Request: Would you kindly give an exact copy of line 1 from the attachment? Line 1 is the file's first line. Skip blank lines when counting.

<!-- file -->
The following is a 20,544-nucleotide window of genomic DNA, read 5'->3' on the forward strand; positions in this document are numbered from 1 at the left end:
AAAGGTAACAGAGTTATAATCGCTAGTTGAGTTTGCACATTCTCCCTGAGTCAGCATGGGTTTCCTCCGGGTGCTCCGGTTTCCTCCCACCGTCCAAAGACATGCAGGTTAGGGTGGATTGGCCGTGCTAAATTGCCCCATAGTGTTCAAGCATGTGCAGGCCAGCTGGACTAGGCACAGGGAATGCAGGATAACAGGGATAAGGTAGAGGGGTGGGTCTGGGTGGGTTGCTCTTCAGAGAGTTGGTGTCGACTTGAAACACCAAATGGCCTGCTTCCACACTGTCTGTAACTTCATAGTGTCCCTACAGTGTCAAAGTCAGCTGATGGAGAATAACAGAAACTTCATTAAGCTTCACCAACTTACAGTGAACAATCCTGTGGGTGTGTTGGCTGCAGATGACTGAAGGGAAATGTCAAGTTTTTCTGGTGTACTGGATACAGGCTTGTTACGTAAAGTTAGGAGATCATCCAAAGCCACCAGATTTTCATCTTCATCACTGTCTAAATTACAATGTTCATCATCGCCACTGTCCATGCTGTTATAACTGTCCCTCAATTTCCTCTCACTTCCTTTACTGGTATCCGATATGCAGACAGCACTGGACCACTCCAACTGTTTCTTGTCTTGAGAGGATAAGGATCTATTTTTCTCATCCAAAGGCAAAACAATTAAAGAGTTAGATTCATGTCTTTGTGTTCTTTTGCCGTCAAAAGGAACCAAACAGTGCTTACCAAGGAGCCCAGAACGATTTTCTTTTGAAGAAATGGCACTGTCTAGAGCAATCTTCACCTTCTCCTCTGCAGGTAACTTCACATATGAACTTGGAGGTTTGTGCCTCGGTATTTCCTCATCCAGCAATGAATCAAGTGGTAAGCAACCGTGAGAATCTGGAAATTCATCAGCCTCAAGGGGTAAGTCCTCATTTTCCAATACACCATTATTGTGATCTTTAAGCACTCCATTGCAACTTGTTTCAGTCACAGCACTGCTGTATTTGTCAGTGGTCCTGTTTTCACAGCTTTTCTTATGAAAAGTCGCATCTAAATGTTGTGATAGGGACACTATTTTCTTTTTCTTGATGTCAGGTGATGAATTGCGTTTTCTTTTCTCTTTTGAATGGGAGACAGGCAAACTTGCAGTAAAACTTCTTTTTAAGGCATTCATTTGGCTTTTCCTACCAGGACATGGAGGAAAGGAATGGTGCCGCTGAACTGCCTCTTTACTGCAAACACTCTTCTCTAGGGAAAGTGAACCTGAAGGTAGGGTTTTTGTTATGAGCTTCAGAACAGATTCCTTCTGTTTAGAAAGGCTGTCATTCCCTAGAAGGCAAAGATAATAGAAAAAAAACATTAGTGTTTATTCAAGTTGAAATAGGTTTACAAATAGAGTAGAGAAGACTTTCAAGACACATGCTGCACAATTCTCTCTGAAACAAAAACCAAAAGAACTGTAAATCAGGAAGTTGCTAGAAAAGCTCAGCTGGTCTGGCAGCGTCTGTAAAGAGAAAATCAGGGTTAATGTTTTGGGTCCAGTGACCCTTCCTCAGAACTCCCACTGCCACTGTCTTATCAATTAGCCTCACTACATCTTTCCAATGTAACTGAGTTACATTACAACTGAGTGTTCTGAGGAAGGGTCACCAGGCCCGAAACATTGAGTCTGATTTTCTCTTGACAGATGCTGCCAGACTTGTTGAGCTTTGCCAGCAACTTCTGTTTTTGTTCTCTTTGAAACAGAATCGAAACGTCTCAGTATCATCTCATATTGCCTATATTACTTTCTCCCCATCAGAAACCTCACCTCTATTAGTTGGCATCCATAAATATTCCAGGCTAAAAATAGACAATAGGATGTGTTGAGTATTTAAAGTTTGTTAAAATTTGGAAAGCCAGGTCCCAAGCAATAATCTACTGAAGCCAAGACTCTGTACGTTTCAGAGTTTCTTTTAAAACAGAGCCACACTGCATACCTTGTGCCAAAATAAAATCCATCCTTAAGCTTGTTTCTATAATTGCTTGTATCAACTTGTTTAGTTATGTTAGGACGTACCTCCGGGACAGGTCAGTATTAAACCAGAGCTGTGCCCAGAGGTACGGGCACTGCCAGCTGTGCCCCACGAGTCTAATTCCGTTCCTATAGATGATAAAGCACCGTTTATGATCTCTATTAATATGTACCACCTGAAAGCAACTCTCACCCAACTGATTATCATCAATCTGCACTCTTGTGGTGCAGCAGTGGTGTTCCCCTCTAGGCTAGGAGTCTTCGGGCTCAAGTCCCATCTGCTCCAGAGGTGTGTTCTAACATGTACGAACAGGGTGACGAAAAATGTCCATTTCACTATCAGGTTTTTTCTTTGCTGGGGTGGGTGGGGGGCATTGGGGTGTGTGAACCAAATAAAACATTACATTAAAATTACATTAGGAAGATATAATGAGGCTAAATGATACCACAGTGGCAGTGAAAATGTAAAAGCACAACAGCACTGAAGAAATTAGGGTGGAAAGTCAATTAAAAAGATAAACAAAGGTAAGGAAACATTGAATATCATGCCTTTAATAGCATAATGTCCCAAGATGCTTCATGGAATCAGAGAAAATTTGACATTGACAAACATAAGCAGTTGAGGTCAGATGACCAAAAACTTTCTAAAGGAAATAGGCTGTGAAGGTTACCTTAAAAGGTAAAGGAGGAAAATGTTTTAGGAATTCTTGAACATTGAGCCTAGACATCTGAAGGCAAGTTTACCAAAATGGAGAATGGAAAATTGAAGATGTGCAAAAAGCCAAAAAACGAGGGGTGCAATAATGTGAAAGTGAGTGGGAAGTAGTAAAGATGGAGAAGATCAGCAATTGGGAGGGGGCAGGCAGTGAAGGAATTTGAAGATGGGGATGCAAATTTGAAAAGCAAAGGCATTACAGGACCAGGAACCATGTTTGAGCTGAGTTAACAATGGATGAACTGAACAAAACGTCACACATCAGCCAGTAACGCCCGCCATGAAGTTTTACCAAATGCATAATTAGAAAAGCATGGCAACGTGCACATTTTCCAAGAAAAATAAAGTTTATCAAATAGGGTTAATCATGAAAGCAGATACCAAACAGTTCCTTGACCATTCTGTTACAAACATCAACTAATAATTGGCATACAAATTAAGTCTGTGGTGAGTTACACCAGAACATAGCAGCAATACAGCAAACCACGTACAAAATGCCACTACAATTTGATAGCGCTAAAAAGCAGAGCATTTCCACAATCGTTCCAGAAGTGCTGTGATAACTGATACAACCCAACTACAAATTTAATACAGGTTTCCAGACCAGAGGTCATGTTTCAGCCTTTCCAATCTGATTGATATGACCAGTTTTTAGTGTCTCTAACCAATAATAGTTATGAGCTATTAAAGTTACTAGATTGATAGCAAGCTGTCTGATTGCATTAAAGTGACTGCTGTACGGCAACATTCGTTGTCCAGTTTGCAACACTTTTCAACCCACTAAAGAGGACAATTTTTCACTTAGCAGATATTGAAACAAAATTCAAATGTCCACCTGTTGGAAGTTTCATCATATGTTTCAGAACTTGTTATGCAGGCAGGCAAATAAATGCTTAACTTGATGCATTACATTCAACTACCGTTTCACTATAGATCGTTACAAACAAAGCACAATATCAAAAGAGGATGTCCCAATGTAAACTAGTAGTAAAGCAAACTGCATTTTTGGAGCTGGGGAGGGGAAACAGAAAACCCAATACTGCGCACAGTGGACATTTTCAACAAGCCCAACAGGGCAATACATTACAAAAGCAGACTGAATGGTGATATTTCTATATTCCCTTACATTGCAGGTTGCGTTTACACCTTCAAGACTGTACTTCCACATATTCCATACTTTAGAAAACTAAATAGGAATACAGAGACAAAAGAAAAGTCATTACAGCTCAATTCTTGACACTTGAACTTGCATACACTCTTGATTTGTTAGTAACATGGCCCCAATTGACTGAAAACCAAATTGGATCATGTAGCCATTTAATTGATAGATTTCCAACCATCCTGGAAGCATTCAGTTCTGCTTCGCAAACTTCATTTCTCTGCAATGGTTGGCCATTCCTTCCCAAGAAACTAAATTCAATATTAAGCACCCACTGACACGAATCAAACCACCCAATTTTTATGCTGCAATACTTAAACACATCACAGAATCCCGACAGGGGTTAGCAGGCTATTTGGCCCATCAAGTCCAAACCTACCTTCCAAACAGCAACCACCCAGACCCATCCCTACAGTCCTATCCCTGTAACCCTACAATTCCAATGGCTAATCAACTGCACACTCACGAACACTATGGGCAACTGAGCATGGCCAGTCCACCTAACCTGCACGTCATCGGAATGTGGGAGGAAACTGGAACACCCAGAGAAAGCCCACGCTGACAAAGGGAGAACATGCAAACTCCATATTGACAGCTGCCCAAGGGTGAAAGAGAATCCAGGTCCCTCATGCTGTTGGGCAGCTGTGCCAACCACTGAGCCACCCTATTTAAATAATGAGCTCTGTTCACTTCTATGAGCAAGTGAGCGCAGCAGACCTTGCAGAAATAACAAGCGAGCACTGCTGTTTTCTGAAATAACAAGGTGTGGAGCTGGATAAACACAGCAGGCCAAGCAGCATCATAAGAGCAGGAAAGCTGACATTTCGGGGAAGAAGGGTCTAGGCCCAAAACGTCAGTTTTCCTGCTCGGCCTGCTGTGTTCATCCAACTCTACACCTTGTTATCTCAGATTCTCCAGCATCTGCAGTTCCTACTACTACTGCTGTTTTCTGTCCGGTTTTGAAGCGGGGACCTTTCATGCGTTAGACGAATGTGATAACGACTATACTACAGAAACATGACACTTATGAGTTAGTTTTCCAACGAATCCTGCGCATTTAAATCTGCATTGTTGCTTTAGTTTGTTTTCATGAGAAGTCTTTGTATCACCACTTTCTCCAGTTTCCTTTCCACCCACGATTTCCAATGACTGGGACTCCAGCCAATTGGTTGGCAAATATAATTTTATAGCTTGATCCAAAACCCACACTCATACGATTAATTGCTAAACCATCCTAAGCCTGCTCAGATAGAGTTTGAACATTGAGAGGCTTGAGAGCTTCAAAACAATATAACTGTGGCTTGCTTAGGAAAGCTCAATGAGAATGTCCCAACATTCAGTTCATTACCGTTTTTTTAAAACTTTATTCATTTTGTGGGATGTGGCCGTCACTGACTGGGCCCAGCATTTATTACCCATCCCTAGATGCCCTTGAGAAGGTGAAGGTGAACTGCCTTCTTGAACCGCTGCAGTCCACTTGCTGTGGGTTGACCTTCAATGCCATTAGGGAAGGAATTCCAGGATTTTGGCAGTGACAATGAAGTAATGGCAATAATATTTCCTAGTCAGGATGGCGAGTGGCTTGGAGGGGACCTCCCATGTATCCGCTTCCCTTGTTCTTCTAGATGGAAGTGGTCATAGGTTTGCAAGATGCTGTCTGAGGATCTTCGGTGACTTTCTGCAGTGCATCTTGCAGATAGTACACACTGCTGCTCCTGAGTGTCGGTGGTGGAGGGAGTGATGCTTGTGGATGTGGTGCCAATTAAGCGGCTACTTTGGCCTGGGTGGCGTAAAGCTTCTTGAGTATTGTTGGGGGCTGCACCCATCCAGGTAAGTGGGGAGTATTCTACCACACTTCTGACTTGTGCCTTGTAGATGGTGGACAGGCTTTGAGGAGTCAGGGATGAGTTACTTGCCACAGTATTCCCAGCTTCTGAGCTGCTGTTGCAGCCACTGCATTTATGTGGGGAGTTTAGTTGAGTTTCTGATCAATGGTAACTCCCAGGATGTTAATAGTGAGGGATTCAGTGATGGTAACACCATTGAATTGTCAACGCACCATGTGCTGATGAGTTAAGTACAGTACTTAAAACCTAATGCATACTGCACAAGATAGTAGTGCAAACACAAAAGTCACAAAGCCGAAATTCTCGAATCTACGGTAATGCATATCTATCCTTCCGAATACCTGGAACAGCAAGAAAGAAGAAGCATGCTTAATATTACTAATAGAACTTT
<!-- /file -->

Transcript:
The following is a 20,544-nucleotide window of genomic DNA, read 5'->3' on the forward strand; positions in this document are numbered from 1 at the left end: